Naltrexone/bupropion (By mouth)
Bupropion Hydrochloride (bue-PROE-pee-on hye-droe-KLOR-ide), Naltrexone Hydrochloride (nal-TREX-one hye-droe-KLOR-ide)
Used with diet and exercise to help you lose weight.
ContraveThere may be other brand names for this medicine.
When This Medicine Should Not Be Used:
This medicine is not right for everyone. Do not use it if you had an allergic reaction to naltrexone or bupropion, you are pregnant, or you have uncontrolled high blood pressure, seizures, anorexia, or bulimia.
How to Use This Medicine:
Long Acting Tablet
- Take your medicine as directed. Your dose may need to be changed several times to find what works best for you.
- Swallow the extended-release tablet whole. Do not crush, break, or chew it.
- It is best to take this medicine with food or milk. However, do not take this medicine with high-fat meals. This may increase your risk of seizures.
- This medicine should come with a Medication Guide. Ask your pharmacist for a copy if you do not have one.
- Missed dose: Skip the missed dose and go back to your regular dosing schedule. Never take extra medicine to make up for a missed dose.
- Store the medicine in a closed container at room temperature, away from heat, moisture, and direct light.
Drugs and Foods to Avoid:
Ask your doctor or pharmacist before using any other medicine, including over-the-counter medicines, vitamins, and herbal products.
- Do not use this medicine and an MAO inhibitor (MAOI) within 14 days of each other. Do not take this medicine if you are using or have used heroin or other narcotic drugs (including buprenorphine, codeine, methadone, or other habit-forming painkillers) within the past 7 to 10 days. Do not use naltrexone/bupropion if you are also using Zyban® to quit smoking or Aplenzin® or Wellbutrin® for depression, because they also contain bupropion.
- Tell your doctor if you take barbiturates, benzodiazepines, antiseizure medicine, or sedatives, or if you have recently stopped taking them.
- Some medicines and foods can affect how naltrexone/bupropion works. Tell your doctor if you use any of the following:
- Amantadine, amiloride, cimetidine, clopidogrel, digoxin, dopamine, famotidine, levodopa, memantine, metformin, metoprolol, oxaliplatin, pindolol, ranitidine, theophylline, ticlopidine, varenicline
- Insulin or diabetes medicine
- Medicine to treat depression
- Medicine to treat mental illness (including haloperidol, risperidone, thioridazine)
- Medicine to treat heart rhythm problems (including flecainide, procainamide, propafenone)
- Medicine to treat HIV or AIDS (including efavirenz, lopinavir, ritonavir)
- Medicine for pain, diarrhea, cough, or colds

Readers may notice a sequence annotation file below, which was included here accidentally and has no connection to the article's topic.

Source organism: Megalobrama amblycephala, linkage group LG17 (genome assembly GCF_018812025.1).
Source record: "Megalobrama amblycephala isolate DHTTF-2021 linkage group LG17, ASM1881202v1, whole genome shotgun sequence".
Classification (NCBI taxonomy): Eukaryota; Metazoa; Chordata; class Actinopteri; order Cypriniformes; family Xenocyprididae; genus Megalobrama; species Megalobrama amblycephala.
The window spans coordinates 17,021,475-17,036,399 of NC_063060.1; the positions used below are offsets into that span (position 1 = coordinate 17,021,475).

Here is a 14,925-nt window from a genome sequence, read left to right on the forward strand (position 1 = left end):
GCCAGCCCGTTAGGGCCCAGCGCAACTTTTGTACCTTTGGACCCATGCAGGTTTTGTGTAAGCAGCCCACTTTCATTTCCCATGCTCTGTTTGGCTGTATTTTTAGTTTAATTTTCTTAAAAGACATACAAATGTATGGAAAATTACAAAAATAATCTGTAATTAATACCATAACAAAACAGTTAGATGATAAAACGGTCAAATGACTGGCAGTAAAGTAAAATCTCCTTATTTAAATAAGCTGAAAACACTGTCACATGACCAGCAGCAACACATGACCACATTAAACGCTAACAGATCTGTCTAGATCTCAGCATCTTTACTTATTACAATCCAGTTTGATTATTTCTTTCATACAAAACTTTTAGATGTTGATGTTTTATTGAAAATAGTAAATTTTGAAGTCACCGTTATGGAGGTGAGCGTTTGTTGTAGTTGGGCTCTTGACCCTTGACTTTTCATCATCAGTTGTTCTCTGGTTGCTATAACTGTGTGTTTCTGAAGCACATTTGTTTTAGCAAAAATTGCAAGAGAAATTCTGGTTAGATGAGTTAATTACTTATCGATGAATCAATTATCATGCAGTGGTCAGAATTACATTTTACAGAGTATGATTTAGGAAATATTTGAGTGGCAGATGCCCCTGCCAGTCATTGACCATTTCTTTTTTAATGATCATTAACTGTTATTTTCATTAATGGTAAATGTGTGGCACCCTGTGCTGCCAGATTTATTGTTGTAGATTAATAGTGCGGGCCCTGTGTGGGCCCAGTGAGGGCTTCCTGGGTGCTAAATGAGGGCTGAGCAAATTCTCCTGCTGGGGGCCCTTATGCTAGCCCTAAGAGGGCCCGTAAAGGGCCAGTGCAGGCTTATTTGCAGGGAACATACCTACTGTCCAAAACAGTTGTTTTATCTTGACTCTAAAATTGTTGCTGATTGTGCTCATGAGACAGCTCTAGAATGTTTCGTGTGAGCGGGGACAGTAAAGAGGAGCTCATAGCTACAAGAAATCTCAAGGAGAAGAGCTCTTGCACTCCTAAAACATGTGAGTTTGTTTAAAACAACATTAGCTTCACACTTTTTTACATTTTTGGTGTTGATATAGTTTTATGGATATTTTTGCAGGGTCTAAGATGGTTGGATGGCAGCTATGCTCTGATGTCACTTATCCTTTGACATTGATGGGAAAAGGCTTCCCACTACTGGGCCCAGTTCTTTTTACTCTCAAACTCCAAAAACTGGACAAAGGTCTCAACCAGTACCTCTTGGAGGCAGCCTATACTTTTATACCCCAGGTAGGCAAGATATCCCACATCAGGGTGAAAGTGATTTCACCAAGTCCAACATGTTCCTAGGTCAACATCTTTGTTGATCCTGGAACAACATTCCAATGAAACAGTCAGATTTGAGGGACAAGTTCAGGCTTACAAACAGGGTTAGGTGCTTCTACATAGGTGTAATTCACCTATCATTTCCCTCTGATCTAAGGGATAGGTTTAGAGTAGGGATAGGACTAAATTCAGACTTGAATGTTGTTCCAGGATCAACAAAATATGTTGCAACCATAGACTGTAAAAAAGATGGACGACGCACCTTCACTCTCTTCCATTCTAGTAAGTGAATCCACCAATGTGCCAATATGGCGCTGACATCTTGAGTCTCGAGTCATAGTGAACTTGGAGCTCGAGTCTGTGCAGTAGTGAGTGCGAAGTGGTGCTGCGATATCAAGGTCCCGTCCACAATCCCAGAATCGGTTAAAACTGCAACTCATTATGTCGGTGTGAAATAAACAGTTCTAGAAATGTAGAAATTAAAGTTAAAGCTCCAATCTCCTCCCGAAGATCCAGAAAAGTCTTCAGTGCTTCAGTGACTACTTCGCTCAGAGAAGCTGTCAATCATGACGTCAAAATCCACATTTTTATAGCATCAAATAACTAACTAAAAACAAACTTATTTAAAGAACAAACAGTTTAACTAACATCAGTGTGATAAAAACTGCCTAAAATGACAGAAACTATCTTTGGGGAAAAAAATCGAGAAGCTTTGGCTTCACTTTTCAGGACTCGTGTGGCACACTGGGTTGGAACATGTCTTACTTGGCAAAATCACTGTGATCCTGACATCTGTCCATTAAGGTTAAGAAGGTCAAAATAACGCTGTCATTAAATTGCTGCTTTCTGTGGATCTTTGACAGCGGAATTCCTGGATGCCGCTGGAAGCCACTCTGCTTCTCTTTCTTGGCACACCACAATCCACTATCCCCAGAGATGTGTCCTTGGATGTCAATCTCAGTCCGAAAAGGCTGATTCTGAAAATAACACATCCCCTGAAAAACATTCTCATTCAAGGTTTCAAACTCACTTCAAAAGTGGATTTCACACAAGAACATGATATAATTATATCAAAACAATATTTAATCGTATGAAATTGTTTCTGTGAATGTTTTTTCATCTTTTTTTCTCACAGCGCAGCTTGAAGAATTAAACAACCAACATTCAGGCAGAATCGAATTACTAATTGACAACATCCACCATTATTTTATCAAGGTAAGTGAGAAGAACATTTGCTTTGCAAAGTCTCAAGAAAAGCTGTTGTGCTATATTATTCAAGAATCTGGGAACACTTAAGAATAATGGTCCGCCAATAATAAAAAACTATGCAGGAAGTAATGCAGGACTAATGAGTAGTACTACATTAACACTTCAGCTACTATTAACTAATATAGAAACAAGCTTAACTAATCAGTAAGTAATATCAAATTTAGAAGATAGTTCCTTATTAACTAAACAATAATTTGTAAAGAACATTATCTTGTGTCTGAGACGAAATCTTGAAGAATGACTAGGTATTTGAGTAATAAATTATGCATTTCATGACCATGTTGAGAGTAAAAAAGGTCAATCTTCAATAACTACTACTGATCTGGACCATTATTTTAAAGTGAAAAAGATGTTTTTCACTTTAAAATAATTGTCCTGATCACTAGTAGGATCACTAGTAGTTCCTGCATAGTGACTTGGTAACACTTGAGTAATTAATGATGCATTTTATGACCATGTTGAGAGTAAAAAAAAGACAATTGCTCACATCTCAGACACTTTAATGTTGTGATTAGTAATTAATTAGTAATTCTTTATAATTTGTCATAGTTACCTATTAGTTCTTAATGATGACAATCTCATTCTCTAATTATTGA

- Steroid medicine
- Do not drink alcohol while you are using this medicine.
Warnings While Using This Medicine:
- It is not safe to take this medicine during pregnancy. It could harm an unborn baby. Tell your doctor right away if you become pregnant.
- Do not breastfeed while you are using this medicine, unless your doctor says it is okay.
- Tell your doctor if you have kidney disease, liver disease, diabetes, glaucoma, heart disease, mental problems (including bipolar disorder), or high blood pressure. Tell your doctor if you have a history of drug addiction or if you drink alcohol.
- For some children, teenagers, and young adults, this medicine may increase mental or emotional problems. This may lead to thoughts of suicide and violence. Talk with your doctor right away if you have any thoughts or behavior changes that concern you. Tell your doctor if you or anyone in your family has a history of bipolar disorder or suicide attempts.
- This medicine may cause the following problems:
- Increased risk of seizures
- High blood pressure or heart rate
- Serious skin reactions (including Stevens-Johnson syndrome)
- Liver problems, including hepatitis
- Changes in mood or behavior
- Increased risk of hypoglycemia (low blood sugar) in patients with diabetes
- You have a higher risk of accidental overdose, serious injury, or death if you use heroin or any other narcotic medicine while you are being treated with this medicine. Also, naltrexone prevents you from feeling the effects of heroin if you use it.
- Do not stop using this medicine suddenly. Your doctor will need to slowly decrease your dose before you stop it completely.
- Tell any doctor or dentist who treats you that you are using this medicine. This medicine may affect certain medical test results.
- Your doctor will check your progress and the effects of this medicine at regular visits. Keep all appointments.
- Keep all medicine out of the reach of children. Never share your medicine with anyone.
Possible Side Effects While Using This Medicine:
Call your doctor right away if you notice any of these side effects:
- Allergic reaction: Itching or hives, swelling in your face or hands, swelling or tingling in your mouth or throat, chest tightness, trouble breathing
- Blistering, peeling, red skin rash
- Chest pain, trouble breathing, fast, slow, or pounding heartbeat
- Dark urine or pale stools, nausea, vomiting, loss of appetite, stomach pain, yellow skin or eyes
- Eye pain, vision changes, seeing halos around lights
- Muscle or joint pain, fever with rash
- Seeing or hearing things that are not there, feeling like people are against you
- Sudden increase in energy, racing thoughts, trouble sleeping
- Thoughts of hurting yourself, worsening depression, severe agitation or confusion
If you notice these less serious side effects, talk with your doctor:
- Constipation, diarrhea
- Dry mouth
- Headache, dizziness
If you notice other side effects that you think are caused by this medicine, tell your doctor
Call your doctor for medical advice about side effects. You may report side effects to FDA at 1-800-FDA-1088
Last Updated: 6/2/2022
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